Some people say that an artist never likes what they create, and I think that saying definitely applies to me. I honestly haven’t genuinely liked anything I’ve ever created, and there’s probably something deep that can be pulled out of that statement but we can just leave it at that. 

As a StuCo officer, how was the planning for Homecoming for this year?

Planning Homecoming was definitely very interesting this year. In years past, it has been a much more straightforward process because we didn’t have to deal with all of the twists and turns of the pandemic. I think our plans for the dance changed about three or four times before we landed on the final theme and location. I started work planning it back in June, and finally got all of the decorations ordered in late August. I am so grateful for everyone’s help in this process–their work has really helped with the stress we’ve all felt with the dance. I guess the most challenging aspect of the dance is the backlash all of the student council officers have received from it. Lots of things have been out of our control. Overall, it has been a fun but challenging year for that.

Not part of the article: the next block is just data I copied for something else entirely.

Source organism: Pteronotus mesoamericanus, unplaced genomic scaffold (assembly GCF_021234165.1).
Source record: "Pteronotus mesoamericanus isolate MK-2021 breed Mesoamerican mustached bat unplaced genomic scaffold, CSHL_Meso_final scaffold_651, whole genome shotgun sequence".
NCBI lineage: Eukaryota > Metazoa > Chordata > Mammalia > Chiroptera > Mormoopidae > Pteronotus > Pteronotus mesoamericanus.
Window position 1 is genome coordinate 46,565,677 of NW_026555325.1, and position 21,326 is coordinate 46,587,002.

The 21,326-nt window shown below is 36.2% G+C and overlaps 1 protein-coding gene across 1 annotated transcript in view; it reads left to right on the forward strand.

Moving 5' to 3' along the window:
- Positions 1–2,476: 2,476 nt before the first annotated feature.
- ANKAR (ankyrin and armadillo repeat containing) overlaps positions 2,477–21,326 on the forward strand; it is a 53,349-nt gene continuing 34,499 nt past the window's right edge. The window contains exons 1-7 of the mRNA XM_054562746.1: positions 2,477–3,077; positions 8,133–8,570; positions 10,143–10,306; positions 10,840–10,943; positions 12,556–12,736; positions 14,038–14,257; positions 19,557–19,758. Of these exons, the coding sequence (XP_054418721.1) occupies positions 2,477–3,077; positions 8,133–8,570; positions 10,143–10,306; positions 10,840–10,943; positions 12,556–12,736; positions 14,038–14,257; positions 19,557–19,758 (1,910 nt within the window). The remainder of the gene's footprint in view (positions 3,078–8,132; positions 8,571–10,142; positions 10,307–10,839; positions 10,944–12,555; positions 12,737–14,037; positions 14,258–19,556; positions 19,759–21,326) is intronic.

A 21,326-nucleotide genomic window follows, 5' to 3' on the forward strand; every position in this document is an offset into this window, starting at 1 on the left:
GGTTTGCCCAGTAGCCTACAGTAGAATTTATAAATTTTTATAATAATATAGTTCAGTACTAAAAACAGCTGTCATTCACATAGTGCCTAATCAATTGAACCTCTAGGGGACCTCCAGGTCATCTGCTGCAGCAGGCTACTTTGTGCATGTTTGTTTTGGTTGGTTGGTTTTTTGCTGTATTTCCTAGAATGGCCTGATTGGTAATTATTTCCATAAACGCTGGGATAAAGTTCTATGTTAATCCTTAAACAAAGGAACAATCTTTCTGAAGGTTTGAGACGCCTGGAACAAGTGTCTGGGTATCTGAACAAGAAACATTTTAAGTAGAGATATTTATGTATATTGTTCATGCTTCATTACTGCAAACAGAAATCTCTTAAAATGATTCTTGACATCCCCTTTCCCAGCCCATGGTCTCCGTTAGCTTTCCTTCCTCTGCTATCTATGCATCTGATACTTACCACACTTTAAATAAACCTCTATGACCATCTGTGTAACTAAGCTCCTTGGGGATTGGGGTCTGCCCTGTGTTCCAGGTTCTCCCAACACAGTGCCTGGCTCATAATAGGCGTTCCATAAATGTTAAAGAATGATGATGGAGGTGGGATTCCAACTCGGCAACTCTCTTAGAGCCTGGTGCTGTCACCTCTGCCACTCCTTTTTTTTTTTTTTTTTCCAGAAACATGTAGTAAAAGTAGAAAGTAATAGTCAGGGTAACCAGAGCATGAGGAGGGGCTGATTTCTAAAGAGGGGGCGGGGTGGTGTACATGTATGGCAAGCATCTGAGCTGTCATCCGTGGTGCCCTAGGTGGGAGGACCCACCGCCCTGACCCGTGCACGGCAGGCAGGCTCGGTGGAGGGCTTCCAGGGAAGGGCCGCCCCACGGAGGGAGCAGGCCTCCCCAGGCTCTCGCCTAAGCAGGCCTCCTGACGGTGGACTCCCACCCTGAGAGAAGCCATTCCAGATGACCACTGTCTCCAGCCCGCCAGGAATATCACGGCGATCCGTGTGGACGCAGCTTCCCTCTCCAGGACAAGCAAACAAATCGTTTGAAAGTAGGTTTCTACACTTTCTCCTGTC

How time-consuming is being on the leadership team for StuCo? Is it hard juggling the responsibility and all of the other clubs you are a part of?

Because Homecoming requires so much planning, I’d say I spend about 5-10 hours a week doing STUCO related things as of now. The only thing making everything such a struggle right now is college applications. Other than that, it is a vibe. 

What is your favorite artistic movement?